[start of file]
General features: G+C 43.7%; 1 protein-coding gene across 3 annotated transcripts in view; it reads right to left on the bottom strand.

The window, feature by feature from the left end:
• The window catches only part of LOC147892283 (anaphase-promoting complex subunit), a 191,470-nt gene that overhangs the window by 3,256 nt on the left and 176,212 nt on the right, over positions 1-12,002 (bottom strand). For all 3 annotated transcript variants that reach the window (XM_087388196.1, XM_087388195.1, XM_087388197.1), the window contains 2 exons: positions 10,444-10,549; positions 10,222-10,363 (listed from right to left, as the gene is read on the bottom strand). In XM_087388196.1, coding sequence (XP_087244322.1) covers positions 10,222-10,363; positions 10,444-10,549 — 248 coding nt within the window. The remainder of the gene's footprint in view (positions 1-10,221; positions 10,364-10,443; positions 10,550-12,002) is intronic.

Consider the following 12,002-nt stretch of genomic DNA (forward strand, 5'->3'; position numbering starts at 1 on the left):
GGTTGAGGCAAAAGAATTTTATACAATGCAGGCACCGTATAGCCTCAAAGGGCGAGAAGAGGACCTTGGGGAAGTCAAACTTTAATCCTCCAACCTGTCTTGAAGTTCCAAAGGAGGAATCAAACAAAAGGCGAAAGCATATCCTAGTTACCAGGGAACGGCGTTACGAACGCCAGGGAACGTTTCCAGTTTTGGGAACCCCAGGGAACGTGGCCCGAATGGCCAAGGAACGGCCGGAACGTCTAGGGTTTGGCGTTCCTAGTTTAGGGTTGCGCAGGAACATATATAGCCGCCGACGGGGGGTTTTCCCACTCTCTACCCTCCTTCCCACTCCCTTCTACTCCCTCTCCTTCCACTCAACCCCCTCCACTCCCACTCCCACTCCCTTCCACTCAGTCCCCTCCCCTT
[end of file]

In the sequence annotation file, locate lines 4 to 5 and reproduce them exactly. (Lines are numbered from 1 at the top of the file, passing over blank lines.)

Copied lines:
Consider the following 12,002-nt stretch of genomic DNA (forward strand, 5'->3'; position numbering starts at 1 on the left):
GGTTGAGGCAAAAGAATTTTATACAATGCAGGCACCGTATAGCCTCAAAGGGCGAGAAGAGGACCTTGGGGAAGTCAAACTTTAATCCTCCAACCTGTCTTGAAGTTCCAAAGGAGGAATCAAACAAAAGGCGAAAGCATATCCTAGTTACCAGGGAACGGCGTTACGAACGCCAGGGAACGTTTCCAGTTTTGGGAACCCCAGGGAACGTGGCCCGAATGGCCAAGGAACGGCCGGAACGTCTAGGGTTTGGCGTTCCTAGTTTAGGGTTGCGCAGGAACATATATAGCCGCCGACGGGGGGTTTTCCCACTCTCTACCCTCCTTCCCACTCCCTTCTACTCCCTCTCCTTCCACTCAACCCCCTCCACTCCCACTCCCACTCCCTTCCACTCAGTCCCCTCCCCTT